The4pm fix forex scandal is very very worrying




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The4pm fix forex scandal is very very worryingThe 4pm Fix Forex Scandal is "Very Very Worrying"

LONDON, ENGLAND--(Marketwired - Mar 28, 2014) - "I suppose there is some surprise that it's taken the Bank of England so long to investigate it," says Mark Taylor, Dean of Warwick Business School and former foreign exchange trader of the most recent of many forex rigging scandals to have been exposed to the public.

As was the case with the Libor affair, the 4pm fix scandal carries with it the potential to expose glaring structural insufficiencies in the financial system, along with the extent by which they have been left to fester by the powers that be - in this instance the Bank of England. "The Libor scandal was very important. It did strike at the perceived integrity of the financial system. And this does so similarly, it is very very worrying," says Taylor in a new video interview with World Finance.

"If there is evidence that banks got together, senior traders from some of the big banks got together and said you know, I'm going to put through this billion dollar trade, dollar-sterling, I'm going to buy dollars against sterling 10 seconds before 4pm. Why don't you do the same thing, and we can both together affect the market rate? That would certainly trigger a criminal investigation, possibly criminal charges," stresses Taylor to World Finance .

If it comes to light that traders have been manipulating the system in this way then the ramifications for those involved, the Bank of England included, could be catastrophic, and the $5trn a day market could change forever.

To watch the video interview in full and hear Taylor's advice on how to rectify the 4pm fix scandal from reoccurring, head over to the World Finance website now.

World News Media is a leading publisher of quality financial and business magazines, enjoying a global distribution network that includes subscriber lists of the most prominent and senior decision-makers around the world, as well as comprehensive airport, hotel and conference site distribution.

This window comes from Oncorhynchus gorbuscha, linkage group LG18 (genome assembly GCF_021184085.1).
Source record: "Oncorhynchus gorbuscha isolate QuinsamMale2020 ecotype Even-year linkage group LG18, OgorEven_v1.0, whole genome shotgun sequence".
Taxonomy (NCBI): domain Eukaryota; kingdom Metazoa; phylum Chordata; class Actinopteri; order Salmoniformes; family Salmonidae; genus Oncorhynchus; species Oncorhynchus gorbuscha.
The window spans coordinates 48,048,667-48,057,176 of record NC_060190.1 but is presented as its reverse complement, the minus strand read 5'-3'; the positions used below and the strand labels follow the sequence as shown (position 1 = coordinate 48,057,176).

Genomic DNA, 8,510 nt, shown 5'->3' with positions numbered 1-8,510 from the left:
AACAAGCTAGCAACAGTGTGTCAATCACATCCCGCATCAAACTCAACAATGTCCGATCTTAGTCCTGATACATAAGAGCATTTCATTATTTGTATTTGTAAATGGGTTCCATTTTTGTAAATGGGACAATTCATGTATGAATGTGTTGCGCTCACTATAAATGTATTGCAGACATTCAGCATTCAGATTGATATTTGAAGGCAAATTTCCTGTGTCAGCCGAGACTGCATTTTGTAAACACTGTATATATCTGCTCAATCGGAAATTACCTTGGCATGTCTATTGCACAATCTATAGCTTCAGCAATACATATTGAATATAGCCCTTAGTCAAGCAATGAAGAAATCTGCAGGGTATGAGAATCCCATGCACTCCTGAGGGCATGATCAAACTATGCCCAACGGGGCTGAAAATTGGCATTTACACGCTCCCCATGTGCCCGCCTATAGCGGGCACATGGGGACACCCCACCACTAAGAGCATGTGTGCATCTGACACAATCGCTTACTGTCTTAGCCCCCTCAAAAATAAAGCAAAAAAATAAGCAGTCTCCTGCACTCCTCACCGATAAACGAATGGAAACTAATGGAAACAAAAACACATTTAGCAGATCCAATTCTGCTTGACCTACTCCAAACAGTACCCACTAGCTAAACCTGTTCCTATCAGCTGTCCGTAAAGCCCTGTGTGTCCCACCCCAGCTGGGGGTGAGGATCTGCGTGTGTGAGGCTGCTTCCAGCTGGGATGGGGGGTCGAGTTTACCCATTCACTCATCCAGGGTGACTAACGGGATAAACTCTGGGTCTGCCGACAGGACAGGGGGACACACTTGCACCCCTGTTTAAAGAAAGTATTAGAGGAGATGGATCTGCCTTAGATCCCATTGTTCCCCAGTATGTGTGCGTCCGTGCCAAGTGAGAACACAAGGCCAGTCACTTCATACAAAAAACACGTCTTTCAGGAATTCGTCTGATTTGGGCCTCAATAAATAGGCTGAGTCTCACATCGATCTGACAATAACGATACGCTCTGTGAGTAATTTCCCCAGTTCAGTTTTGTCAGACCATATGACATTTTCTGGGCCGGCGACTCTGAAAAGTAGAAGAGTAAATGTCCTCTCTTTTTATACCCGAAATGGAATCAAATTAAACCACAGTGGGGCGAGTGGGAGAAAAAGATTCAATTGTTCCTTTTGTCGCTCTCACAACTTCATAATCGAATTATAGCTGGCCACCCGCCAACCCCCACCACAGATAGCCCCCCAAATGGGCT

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The 4pm Fix Forex Scandal is "Very Very Worrying"

LONDON, ENGLAND--(Marketwired - March 28, 2014) - "I suppose there is some surprise that it's taken the Bank of England so long to investigate it," says Mark Taylor, Dean of Warwick Business School and former foreign exchange trader of the most recent of many forex rigging scandals to have been exposed to the public.

As was the case with the Libor affair, the 4pm fix scandal carries with it the potential to expose glaring structural insufficiencies in the financial system, along with the extent by which they have been left to fester by the powers that be - in this instance the Bank of England. "The Libor scandal was very important. It did strike at the perceived integrity of the financial system. And this does so similarly, it is very very worrying," says Taylor in a new video interview with World Finance.

"If there is evidence that banks got together, senior traders from some of the big banks got together and said you know, I'm going to put through this billion dollar trade, dollar-sterling, I'm going to buy dollars against sterling 10 seconds before 4pm. Why don't you do the same thing, and we can both together affect the market rate? That would certainly trigger a criminal investigation, possibly criminal charges," stresses Taylor to World Finance .

If it comes to light that traders have been manipulating the system in this way then the ramifications for those involved, the Bank of England included, could be catastrophic, and the $5trn a day market could change forever.

To watch the video interview in full and hear Taylor's advice on how to rectify the 4pm fix scandal from reoccurring, head over to the World Finance website now.

World News Media is a leading publisher of quality financial and business magazines, enjoying a global distribution network that includes subscriber lists of the most prominent and senior decision-makers around the world, as well as comprehensive airport, hotel and conference site distribution.